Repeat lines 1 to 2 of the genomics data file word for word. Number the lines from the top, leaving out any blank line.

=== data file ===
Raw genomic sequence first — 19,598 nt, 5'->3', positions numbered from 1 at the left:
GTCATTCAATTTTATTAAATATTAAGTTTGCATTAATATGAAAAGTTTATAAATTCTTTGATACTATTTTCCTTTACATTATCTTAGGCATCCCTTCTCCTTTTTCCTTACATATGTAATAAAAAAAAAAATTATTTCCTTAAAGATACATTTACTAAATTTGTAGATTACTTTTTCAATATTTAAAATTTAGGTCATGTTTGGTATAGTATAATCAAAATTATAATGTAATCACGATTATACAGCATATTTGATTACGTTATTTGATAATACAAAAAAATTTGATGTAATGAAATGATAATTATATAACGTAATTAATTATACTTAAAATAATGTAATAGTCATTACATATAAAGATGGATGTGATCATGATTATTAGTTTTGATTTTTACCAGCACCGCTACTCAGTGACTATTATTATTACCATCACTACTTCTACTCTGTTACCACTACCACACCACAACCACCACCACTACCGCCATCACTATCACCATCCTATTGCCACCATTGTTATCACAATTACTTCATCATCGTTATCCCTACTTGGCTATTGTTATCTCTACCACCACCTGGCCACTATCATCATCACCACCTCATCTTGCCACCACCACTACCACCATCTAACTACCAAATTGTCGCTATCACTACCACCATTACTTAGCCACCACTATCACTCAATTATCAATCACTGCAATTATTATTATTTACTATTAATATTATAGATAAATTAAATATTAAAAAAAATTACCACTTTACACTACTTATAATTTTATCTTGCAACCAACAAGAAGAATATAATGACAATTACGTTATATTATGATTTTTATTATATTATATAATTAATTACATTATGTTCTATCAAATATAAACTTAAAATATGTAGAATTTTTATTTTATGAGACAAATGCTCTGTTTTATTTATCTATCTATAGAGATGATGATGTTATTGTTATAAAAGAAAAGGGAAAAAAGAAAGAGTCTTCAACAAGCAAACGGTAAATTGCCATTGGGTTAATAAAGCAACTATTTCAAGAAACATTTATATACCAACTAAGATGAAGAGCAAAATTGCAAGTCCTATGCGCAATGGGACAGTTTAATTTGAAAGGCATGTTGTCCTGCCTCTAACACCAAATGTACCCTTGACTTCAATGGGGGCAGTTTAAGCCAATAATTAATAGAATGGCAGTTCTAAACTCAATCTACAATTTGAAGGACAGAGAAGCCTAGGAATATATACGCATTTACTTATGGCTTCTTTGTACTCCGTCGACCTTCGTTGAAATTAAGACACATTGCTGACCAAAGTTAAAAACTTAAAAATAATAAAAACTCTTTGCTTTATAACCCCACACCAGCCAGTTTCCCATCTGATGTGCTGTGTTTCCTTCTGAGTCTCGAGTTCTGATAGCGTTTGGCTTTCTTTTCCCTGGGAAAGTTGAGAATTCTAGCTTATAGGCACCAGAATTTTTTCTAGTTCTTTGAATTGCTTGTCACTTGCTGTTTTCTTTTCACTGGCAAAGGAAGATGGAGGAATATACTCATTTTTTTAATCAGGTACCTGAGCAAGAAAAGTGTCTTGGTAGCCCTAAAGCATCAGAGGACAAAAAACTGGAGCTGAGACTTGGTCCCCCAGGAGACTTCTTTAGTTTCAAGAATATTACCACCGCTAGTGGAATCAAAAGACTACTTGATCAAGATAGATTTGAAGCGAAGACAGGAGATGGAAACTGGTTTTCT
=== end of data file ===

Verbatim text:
Raw genomic sequence first — 19,598 nt, 5'->3', positions numbered from 1 at the left:
GTCATTCAATTTTATTAAATATTAAGTTTGCATTAATATGAAAAGTTTATAAATTCTTTGATACTATTTTCCTTTACATTATCTTAGGCATCCCTTCTCCTTTTTCCTTACATATGTAATAAAAAAAAAAATTATTTCCTTAAAGATACATTTACTAAATTTGTAGATTACTTTTTCAATATTTAAAATTTAGGTCATGTTTGGTATAGTATAATCAAAATTATAATGTAATCACGATTATACAGCATATTTGATTACGTTATTTGATAATACAAAAAAATTTGATGTAATGAAATGATAATTATATAACGTAATTAATTATACTTAAAATAATGTAATAGTCATTACATATAAAGATGGATGTGATCATGATTATTAGTTTTGATTTTTACCAGCACCGCTACTCAGTGACTATTATTATTACCATCACTACTTCTACTCTGTTACCACTACCACACCACAACCACCACCACTACCGCCATCACTATCACCATCCTATTGCCACCATTGTTATCACAATTACTTCATCATCGTTATCCCTACTTGGCTATTGTTATCTCTACCACCACCTGGCCACTATCATCATCACCACCTCATCTTGCCACCACCACTACCACCATCTAACTACCAAATTGTCGCTATCACTACCACCATTACTTAGCCACCACTATCACTCAATTATCAATCACTGCAATTATTATTATTTACTATTAATATTATAGATAAATTAAATATTAAAAAAAATTACCACTTTACACTACTTATAATTTTATCTTGCAACCAACAAGAAGAATATAATGACAATTACGTTATATTATGATTTTTATTATATTATATAATTAATTACATTATGTTCTATCAAATATAAACTTAAAATATGTAGAATTTTTATTTTATGAGACAAATGCTCTGTTTTATTTATCTATCTATAGAGATGATGATGTTATTGTTATAAAAGAAAAGGGAAAAAAGAAAGAGTCTTCAACAAGCAAACGGTAAATTGCCATTGGGTTAATAAAGCAACTATTTCAAGAAACATTTATATACCAACTAAGATGAAGAGCAAAATTGCAAGTCCTATGCGCAATGGGACAGTTTAATTTGAAAGGCATGTTGTCCTGCCTCTAACACCAAATGTACCCTTGACTTCAATGGGGGCAGTTTAAGCCAATAATTAATAGAATGGCAGTTCTAAACTCAATCTACAATTTGAAGGACAGAGAAGCCTAGGAATATATACGCATTTACTTATGGCTTCTTTGTACTCCGTCGACCTTCGTTGAAATTAAGACACATTGCTGACCAAAGTTAAAAACTTAAAAATAATAAAAACTCTTTGCTTTATAACCCCACACCAGCCAGTTTCCCATCTGATGTGCTGTGTTTCCTTCTGAGTCTCGAGTTCTGATAGCGTTTGGCTTTCTTTTCCCTGGGAAAGTTGAGAATTCTAGCTTATAGGCACCAGAATTTTTTCTAGTTCTTTGAATTGCTTGTCACTTGCTGTTTTCTTTTCACTGGCAAAGGAAGATGGAGGAATATACTCATTTTTTTAATCAGGTACCTGAGCAAGAAAAGTGTCTTGGTAGCCCTAAAGCATCAGAGGACAAAAAACTGGAGCTGAGACTTGGTCCCCCAGGAGACTTCTTTAGTTTCAAGAATATTACCACCGCTAGTGGAATCAAAAGACTACTTGATCAAGATAGATTTGAAGCGAAGACAGGAGATGGAAACTGGTTTTCT